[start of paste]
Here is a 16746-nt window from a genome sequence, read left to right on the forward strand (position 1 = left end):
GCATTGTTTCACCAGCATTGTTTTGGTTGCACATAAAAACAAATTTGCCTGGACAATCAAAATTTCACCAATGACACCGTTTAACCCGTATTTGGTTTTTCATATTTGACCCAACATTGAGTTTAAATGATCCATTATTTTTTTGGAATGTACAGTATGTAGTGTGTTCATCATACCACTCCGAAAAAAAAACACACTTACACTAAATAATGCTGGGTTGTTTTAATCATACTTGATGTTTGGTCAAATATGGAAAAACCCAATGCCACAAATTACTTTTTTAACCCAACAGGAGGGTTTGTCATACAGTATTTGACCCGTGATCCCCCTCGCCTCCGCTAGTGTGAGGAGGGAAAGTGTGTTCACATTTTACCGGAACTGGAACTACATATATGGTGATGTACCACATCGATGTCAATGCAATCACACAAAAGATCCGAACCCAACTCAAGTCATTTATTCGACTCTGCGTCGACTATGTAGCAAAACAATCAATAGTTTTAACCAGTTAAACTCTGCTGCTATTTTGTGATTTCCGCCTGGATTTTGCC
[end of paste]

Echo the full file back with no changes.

Here is a 16746-nt window from a genome sequence, read left to right on the forward strand (position 1 = left end):
GCATTGTTTCACCAGCATTGTTTTGGTTGCACATAAAAACAAATTTGCCTGGACAATCAAAATTTCACCAATGACACCGTTTAACCCGTATTTGGTTTTTCATATTTGACCCAACATTGAGTTTAAATGATCCATTATTTTTTTGGAATGTACAGTATGTAGTGTGTTCATCATACCACTCCGAAAAAAAAACACACTTACACTAAATAATGCTGGGTTGTTTTAATCATACTTGATGTTTGGTCAAATATGGAAAAACCCAATGCCACAAATTACTTTTTTAACCCAACAGGAGGGTTTGTCATACAGTATTTGACCCGTGATCCCCCTCGCCTCCGCTAGTGTGAGGAGGGAAAGTGTGTTCACATTTTACCGGAACTGGAACTACATATATGGTGATGTACCACATCGATGTCAATGCAATCACACAAAAGATCCGAACCCAACTCAAGTCATTTATTCGACTCTGCGTCGACTATGTAGCAAAACAATCAATAGTTTTAACCAGTTAAACTCTGCTGCTATTTTGTGATTTCCGCCTGGATTTTGCC